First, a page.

Israeli-founded Digital Insurer Lemonade Plans to Raise Up to $286 Million in IPO

Wall Street initial public offering values company at as much as $1.43 billion

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The Lemonade app.
The Lemonade app.Credit: Ofer Vaknin

Digital insurance startup Lemonade, which was started by Israelis Daniel Schreiber and Shai Wininger, said on Thursday it was looking to raise up to $286 million in its U.S. initial public offering, as the IPO market gains momentum.

Lemonade intends to sell 11 million shares in the IPO at a target price range of $23-$26 per share, according to a regulatory filing in New York. The higher end of the range gives the firm a valuation of $1.43 billion. However, at the high range of the valuation Lemonade will be selling shares at nearly 40% less than it did at its last private fundraising in June 2019.

Lemonade’s public listing comes amid a strong appetite for new stock offerings, especially those with an online-focused business against the backdrop of the coronavirus pandemic. Earlier this month, online used car seller Vroom raised $467.5 million in its IPO, and its shares more than doubled in value on debut.

Lemonade, which started in New York in late 2016, is part of a growing number of young companies looking to shake up the insurance sector through a better use of technology. The company says it has digitized the entire insurance process, replacing brokers and paperwork with algorithms and providing policies in as little as 90 seconds and claim payments in three minutes.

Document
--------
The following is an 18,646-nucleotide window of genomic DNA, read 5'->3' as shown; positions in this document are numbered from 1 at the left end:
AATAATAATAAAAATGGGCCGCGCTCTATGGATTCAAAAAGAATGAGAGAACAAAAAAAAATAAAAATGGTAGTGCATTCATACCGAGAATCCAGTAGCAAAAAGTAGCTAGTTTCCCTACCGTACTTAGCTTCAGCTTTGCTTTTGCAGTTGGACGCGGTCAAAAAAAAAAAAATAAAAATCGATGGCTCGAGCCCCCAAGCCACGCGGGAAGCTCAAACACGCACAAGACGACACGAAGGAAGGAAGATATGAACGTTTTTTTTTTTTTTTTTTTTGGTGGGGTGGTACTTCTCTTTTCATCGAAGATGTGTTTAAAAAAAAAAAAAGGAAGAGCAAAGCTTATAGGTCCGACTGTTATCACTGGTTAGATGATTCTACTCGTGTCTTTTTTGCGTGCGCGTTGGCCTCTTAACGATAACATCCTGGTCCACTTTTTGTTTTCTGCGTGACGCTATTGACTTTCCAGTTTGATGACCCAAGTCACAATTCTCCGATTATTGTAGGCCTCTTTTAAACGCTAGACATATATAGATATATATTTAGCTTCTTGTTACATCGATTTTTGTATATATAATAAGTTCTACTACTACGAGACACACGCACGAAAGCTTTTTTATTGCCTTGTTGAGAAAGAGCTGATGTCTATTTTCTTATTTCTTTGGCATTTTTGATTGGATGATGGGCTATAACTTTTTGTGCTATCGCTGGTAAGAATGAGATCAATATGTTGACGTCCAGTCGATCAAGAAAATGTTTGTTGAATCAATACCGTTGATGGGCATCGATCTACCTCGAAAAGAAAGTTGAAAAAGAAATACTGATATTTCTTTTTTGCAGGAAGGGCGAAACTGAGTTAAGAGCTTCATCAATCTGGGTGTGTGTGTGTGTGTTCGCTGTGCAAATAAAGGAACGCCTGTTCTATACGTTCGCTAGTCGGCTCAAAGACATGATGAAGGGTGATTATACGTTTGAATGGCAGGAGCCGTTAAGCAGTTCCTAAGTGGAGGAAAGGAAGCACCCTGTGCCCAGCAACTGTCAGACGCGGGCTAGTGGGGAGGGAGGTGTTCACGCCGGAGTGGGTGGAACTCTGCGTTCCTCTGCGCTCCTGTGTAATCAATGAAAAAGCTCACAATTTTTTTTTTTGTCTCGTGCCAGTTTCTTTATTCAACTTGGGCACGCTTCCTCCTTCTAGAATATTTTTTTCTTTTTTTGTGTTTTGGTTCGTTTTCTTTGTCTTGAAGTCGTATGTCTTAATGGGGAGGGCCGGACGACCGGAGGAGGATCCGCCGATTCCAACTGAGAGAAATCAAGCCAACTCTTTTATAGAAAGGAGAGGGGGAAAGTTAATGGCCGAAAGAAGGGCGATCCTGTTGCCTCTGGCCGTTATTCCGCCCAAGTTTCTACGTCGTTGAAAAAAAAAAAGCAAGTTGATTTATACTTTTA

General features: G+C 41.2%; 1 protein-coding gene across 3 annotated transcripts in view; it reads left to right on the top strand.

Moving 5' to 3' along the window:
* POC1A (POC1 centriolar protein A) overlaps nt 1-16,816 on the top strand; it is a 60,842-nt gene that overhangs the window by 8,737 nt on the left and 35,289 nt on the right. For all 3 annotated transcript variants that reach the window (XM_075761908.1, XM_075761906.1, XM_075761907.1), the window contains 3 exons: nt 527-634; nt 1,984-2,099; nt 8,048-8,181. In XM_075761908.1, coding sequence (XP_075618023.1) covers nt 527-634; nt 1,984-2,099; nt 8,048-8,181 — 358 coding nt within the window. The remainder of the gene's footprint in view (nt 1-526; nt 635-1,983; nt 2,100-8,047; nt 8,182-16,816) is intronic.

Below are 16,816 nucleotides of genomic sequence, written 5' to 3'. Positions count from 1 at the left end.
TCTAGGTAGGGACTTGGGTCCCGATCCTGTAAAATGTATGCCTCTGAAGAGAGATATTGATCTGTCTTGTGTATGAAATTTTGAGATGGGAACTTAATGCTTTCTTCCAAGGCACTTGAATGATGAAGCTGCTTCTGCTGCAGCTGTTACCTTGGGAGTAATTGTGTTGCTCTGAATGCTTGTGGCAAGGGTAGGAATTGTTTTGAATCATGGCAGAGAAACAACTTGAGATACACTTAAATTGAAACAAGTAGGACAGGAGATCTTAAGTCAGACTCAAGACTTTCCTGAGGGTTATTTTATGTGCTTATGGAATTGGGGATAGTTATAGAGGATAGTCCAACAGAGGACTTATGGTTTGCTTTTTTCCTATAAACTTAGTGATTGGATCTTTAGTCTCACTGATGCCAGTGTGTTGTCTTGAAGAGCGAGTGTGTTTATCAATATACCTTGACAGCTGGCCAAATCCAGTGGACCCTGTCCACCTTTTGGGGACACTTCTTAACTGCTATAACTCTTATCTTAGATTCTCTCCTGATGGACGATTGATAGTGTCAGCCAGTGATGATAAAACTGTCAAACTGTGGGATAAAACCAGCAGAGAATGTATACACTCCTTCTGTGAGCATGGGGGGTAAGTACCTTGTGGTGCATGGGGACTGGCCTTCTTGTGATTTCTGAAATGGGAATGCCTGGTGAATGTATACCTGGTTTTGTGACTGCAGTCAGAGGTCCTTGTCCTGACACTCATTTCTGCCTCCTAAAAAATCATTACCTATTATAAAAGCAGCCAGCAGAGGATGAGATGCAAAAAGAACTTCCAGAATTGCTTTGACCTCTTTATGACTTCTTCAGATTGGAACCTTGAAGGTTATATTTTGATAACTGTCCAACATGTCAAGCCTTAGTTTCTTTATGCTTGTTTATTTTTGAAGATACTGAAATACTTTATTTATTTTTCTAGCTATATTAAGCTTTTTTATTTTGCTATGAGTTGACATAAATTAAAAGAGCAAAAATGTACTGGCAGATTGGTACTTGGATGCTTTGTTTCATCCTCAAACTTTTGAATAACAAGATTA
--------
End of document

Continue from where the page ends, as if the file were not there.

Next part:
Last year, it raised $300 million in a funding round led by Japan’s SoftBank, which also included insurer Allianz, Alphabet’s venture capital arm GV, General Catalyst, OurCrowd and Thrive Capital.

Lemonade co-founders Shai Wininger and Daniel Schreiber.

Lemonade is not just a digital insurer but also employs a different financial model from traditional insurance companies. Instead of earning its profits from the difference between premiums it collects and the claims it pays out – which encourages traditional insurers to avoid paying claims in full if they can – Lemonade takes 25% of all premium income at the outset. The rest is used to pay claims. Lemonade donates any money left after paying claims to charities chosen by its customers.

As a result, Lemonade is registered a benefit corporation, or B Corporation, meaning it has a double mission – to earn a profit for its shareholders like any other ordinary business and to benefit the public, even if it could come at the expense of short-term profits.

In its prospectus, Lemonade said it is targeting clients that traditional insurers don’t, what it calls “next generation customers.”

“While the rest of the industry typically appeals to established consumers with the ‘I switched and I saved’ value proposition, we are largely competing with non-consumption, attracting consumers incumbents want, but doing so years before they are ripe for legacy providers,” the prospectus says.

The company intends to list its shares on the New York Stock Exchange under the symbol LMND.

Goldman Sachs, Morgan Stanley and Barclays are among the IPO underwriters.

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